What It's About (from Goodreads blurb):
Moonpenny is a tiny island in a great lake. When the summer people leave and the ferries stop running, just the tried-and-true islanders are left behind. Flor and her best, her perfect friend, Sylvie, are the only eleven-year-olds for miles and miles—and Flor couldn’t be happier.
But come the end of summer, unthinkable things begin to happen. Sylvie is suddenly, mysteriously whisked away to school on the mainland. Flor’s mother leaves to take care of Flor’s sick grandmother and doesn’t come back. Her big sister has a secret, and Flor fears it’s a dangerous one.
Meanwhile, a geologist and his peculiar daughter arrive to excavate prehistoric trilobites, one of the first creatures to develop sight. Soon Flor is helping them. As her own ability to see her life on this little lump of limestone evolves, she faces truths about those she loves—and about herself—she never imagined.
Tricia Springstubb tells a warm and deeply affecting story about what it means to see, and why the biggest feat of all may be seeing through someone else’s eyes.
Opening lines: “Transparent. That’s how Flor and Sylvie are to each other. See-through. Flor knows everything about Sylvie, and Sylvie? She knows things about Flor before Flor knows them herself.”
Why I Loved It:
Moonpenny Island is a lovely, elegiac novel about friendship, and siblings, and the power of community. From the first lines, I was swept into Flor's story. Flor is a young girl who lives life with passionate energy, a girl who feels things deeply. As the author says, with a nice touch of humor, “When she was little, Flor was famous for her bad temper… But now she knows how to handle her anger. Mostly.”
There is a lot of pain beneath the surface of island life. Flor's parents argue; Sylvie's family is dealing with alcoholism, as is the family of "bad boy" Joe Hawkins. But fortunately, Dr. Fife and his daughter, Jasper, come into Flor's life, and temper Flor's loneliness. The end of the novel moves toward hope and reconnection, and I found myself thinking about how the characters' lives would go on beyond the pages. Captivating stuff!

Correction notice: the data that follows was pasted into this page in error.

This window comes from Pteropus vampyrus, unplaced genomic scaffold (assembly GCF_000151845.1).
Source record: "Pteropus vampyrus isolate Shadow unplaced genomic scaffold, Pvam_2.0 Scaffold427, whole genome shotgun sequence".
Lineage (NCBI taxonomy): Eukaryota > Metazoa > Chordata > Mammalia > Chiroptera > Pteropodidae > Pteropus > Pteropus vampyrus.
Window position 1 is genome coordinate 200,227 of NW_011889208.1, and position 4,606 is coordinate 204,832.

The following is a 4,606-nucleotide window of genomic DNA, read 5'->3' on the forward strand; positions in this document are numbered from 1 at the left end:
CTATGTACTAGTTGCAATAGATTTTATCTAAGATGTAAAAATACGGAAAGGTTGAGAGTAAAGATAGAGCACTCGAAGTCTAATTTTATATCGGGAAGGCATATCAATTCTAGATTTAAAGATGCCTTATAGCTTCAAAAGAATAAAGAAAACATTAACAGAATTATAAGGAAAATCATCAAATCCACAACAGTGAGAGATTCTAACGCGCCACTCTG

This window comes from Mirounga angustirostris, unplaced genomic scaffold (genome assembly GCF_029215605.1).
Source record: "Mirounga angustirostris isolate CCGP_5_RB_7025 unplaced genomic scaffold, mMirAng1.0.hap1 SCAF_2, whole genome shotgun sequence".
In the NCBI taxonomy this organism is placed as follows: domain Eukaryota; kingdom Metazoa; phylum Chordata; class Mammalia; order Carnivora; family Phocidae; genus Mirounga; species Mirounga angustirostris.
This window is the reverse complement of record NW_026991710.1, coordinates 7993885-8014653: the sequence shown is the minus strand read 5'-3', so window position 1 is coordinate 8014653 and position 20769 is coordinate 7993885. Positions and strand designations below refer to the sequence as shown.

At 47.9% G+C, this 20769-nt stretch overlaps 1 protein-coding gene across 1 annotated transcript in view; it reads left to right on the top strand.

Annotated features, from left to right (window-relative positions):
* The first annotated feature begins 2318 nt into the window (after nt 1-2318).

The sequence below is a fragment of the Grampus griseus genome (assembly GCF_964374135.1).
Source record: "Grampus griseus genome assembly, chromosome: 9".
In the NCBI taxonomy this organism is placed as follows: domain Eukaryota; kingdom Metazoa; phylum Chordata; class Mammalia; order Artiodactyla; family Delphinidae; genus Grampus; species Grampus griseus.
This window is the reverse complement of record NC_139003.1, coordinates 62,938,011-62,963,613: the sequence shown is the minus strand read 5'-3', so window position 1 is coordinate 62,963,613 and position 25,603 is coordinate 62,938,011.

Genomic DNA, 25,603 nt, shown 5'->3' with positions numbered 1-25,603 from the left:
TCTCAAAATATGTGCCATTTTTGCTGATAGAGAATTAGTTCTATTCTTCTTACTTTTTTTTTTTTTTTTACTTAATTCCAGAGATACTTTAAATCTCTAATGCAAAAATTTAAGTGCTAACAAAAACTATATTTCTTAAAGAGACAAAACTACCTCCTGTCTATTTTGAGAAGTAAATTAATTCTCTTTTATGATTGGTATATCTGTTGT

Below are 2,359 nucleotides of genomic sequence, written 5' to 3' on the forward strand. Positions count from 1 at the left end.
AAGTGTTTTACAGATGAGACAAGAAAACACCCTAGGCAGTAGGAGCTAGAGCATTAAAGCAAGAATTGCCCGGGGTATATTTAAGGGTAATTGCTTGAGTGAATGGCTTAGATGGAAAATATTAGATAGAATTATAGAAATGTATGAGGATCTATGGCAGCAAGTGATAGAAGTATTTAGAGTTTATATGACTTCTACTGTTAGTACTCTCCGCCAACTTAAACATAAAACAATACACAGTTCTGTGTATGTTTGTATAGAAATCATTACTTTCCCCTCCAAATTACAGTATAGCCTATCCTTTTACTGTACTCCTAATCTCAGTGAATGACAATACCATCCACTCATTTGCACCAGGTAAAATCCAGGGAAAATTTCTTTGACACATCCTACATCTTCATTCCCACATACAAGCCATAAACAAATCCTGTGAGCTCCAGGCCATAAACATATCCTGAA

I'll let Dr. Fife have the last word: “Moonpenny Island! A microcosm of Earth’s complex and infinite variety! An old scientist could spend his life studying this place and only scratch the surface.”
I was lucky to have Tricia Springstubb agree to answer my Mafioso questions. Notice how she points out my bent towards "favoritism." the Don would approve!
Who are your favorite (middle grade) writers? I'm terrible at picking favorites (bites thumb, hunches shoulders) but here are a few MG writers I especially love: Linda Urban and Kevin Henkes, who both beautifully limn the quieter corners of childhood; Anne Ursu, who fearlessly faces loss and loneliness; Rebecca Stead, a master of deft economy; Kate DiCamillo, for the wordplay and wit of her most recent books.
What's on your nightstand now? My nightstand--I know it's under there someplace. On top are half a dozen New Yorker magazines, Marilynne Robinson's "Lila", "World War I for Dummies" (research for my next book), Judy Blume's "In the Unlikely Event", and "Binny in Secret" by Hilary McKay (who should have gotten mentioned in Question 1)